entertainers appeared briefly in some of his videos. Marlon Brando,
for example, never looked happier than in a very brief appearance
in one of the videos.
Jackson was a member of the
Jackson Five and quickly became the group's lead singer in the
1960s and 1970s produced a long list of very popular and excellent
songs. Some child stars do not fade away in the movies but it
is very rare in music. Indeed, child stars are very rare in popular
music. His long and successful run as the group's lead singer
was quite remarkable in an age of one-song diddies oddled by I-don't-remember-the-name-and-I-can't-distinguish-the-lyrics.
Jackson made almost everybody
want their MTV as he became the network's first major black video
performer who just happened to "light" the fire that
set off the greatest cultural revolution in history as music videos
not only by Jackson but almost 50 other singers and their groups
blended movies and theater and choreography and photography and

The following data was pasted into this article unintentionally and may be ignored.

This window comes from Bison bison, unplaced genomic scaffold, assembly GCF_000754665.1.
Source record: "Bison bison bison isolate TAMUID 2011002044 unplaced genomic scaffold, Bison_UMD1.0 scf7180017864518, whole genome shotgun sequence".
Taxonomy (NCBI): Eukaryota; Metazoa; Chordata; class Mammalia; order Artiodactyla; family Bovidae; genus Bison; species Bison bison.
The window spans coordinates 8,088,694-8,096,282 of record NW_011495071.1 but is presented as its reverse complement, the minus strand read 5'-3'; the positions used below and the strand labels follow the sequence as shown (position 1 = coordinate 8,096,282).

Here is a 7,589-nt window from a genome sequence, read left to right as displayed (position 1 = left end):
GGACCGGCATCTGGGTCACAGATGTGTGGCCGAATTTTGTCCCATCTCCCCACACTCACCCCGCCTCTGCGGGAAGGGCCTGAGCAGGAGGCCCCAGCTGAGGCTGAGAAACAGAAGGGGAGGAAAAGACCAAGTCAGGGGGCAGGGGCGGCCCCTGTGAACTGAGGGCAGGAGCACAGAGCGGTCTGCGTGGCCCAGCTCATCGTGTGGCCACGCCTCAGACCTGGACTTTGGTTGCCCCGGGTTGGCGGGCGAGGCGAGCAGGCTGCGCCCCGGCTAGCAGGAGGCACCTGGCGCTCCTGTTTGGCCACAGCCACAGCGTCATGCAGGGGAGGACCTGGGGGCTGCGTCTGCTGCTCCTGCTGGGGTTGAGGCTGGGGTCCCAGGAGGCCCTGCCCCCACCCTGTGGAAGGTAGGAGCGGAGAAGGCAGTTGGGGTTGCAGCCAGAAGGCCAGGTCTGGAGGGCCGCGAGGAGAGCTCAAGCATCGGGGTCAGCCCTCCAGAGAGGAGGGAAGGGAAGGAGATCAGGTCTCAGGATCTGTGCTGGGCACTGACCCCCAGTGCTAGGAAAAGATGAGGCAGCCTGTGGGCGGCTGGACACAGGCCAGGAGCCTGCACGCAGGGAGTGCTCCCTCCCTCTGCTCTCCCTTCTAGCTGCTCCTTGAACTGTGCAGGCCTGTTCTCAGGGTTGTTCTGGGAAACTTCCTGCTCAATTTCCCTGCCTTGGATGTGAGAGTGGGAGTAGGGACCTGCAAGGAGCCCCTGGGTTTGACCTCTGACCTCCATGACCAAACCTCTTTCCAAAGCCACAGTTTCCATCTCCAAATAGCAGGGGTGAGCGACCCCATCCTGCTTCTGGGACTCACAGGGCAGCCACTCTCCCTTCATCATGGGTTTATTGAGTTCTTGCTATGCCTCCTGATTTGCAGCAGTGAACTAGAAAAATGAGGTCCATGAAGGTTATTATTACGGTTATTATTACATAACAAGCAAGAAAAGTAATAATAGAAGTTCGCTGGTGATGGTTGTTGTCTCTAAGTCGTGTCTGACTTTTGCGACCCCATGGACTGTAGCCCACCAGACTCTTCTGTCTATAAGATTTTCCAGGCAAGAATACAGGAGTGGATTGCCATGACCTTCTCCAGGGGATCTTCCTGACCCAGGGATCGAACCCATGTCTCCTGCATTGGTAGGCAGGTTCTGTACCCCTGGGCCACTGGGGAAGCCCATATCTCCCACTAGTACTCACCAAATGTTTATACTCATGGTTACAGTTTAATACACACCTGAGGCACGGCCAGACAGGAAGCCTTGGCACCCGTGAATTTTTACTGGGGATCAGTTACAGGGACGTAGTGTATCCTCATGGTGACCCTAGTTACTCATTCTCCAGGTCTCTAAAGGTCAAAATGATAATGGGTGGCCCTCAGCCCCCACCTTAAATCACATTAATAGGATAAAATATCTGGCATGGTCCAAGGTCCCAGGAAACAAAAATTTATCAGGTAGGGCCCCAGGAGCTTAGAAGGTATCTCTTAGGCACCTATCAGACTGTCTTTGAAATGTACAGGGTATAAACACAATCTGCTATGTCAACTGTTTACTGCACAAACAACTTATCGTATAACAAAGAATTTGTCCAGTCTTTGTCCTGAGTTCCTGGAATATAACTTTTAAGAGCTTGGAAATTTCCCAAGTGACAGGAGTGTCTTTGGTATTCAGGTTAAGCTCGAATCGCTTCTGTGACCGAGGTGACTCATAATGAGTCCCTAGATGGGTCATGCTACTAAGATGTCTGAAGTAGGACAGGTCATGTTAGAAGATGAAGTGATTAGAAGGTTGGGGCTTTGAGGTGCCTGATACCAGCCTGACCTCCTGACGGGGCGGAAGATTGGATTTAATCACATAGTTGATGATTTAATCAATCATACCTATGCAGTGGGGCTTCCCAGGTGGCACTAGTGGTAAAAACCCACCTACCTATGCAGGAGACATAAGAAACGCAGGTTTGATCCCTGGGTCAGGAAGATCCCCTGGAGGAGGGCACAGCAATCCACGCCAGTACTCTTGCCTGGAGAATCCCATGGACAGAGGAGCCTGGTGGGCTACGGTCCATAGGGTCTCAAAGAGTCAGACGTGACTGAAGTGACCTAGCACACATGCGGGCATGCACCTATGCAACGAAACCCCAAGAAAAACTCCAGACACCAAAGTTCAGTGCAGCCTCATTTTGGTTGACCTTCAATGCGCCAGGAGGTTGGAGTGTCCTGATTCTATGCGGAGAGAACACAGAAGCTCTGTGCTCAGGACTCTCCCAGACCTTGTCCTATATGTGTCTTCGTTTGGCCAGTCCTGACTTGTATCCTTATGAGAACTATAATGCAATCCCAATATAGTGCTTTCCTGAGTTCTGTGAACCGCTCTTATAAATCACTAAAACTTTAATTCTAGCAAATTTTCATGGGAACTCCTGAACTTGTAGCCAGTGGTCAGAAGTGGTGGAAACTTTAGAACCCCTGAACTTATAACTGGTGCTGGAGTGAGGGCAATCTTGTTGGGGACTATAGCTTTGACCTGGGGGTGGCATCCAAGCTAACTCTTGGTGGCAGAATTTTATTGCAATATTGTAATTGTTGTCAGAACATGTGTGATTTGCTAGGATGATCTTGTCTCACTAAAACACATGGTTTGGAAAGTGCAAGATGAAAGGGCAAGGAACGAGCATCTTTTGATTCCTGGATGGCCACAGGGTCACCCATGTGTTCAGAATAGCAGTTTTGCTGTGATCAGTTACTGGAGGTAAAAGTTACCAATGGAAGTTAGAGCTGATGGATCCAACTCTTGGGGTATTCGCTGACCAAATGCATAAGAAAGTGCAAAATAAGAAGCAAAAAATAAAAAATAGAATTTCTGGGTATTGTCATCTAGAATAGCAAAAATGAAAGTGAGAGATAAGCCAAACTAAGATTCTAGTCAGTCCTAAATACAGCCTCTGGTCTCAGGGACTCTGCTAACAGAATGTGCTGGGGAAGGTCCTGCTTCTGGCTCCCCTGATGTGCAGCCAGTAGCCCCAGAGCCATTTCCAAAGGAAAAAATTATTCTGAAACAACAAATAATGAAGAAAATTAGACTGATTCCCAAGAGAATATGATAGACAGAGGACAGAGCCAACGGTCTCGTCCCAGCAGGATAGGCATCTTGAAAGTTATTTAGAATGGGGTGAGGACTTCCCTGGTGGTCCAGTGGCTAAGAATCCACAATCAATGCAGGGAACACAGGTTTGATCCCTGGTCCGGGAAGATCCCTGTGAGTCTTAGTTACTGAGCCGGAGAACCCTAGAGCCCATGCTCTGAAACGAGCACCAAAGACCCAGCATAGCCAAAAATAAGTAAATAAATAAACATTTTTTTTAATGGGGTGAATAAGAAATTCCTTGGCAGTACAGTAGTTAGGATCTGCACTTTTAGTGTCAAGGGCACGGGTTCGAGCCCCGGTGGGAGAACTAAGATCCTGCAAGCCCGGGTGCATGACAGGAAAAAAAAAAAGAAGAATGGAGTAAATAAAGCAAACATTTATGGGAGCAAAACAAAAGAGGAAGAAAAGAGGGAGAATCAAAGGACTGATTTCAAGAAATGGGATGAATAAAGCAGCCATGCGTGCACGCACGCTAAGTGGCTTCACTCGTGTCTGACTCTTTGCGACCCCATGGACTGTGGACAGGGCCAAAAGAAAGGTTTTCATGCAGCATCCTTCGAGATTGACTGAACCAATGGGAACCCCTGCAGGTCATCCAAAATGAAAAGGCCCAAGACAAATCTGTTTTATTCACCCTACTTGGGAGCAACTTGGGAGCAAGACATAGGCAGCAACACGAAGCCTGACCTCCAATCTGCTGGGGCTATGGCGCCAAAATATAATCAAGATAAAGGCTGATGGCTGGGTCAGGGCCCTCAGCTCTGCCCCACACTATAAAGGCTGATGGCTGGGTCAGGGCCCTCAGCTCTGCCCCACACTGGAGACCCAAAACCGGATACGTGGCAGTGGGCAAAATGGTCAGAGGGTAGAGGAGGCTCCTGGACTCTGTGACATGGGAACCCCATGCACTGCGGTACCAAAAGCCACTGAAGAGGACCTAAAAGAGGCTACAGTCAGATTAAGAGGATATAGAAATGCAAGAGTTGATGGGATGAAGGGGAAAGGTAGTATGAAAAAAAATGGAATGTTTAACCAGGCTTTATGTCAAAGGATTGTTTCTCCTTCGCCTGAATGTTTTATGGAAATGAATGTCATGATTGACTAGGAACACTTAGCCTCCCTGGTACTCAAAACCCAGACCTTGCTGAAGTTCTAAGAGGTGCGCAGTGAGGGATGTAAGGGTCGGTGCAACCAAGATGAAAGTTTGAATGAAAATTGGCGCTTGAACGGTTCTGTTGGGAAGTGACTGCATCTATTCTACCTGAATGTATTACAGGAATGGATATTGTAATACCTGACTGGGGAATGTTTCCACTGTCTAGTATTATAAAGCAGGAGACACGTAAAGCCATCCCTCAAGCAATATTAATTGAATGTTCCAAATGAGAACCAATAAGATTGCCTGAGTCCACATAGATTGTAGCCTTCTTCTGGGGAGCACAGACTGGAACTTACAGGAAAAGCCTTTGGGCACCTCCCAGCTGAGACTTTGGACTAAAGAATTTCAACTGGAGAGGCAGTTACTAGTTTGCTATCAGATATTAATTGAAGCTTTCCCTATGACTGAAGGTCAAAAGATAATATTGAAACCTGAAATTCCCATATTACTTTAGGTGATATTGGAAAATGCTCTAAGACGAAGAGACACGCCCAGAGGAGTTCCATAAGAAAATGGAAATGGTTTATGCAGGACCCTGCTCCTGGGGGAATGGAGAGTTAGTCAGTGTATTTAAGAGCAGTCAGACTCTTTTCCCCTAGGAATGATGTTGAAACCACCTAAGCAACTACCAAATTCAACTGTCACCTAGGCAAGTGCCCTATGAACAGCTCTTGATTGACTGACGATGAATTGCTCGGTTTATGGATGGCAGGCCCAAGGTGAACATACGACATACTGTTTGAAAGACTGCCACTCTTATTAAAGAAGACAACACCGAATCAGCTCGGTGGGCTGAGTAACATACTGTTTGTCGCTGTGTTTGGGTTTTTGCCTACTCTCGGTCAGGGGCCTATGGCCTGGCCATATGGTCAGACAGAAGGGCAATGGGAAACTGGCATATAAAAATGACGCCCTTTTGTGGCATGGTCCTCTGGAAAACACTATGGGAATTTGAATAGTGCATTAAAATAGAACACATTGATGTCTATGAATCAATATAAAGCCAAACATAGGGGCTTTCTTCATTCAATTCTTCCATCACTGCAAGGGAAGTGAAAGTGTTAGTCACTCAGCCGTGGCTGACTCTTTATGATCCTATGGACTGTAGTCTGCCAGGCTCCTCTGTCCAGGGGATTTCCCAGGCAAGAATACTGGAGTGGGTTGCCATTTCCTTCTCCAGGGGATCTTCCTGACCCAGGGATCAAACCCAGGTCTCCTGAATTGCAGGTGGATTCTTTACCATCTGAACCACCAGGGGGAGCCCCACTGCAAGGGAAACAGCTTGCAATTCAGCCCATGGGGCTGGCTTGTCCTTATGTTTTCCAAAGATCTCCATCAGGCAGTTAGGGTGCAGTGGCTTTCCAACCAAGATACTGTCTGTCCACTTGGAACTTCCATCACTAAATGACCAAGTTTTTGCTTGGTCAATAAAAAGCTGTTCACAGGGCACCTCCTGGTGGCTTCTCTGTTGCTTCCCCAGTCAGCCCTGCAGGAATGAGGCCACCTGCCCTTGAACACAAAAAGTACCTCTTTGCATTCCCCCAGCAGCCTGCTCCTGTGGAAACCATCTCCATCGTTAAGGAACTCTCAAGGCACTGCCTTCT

music into the ultimate art form that not only made theater seem
primitive but also heralded the true complexity and potential
of the modern, multi-tasking world. Jackson's "Thriller"
video was a 13-minute-long musical film that combined aspects
of "West Side Story" with "Night of the Living
Dead" in an extremely campy and rousing video that just knocked
the socks off all viewers with its ensemble of fabulous dancers
following Jackson's imitable lead.
The "Thriller" album remains the biggest seller of all
time and the title track combines Jackson's incredible Janus-like
personality of dazzling, tender smiles and a horrific ferocity
that is hard to reconcile with his otherwise passive demeanor.
At the very end of the video he turns around to face the viewers
and smiles but a smile that could belong to a lover or a villain.
The "Superman" quality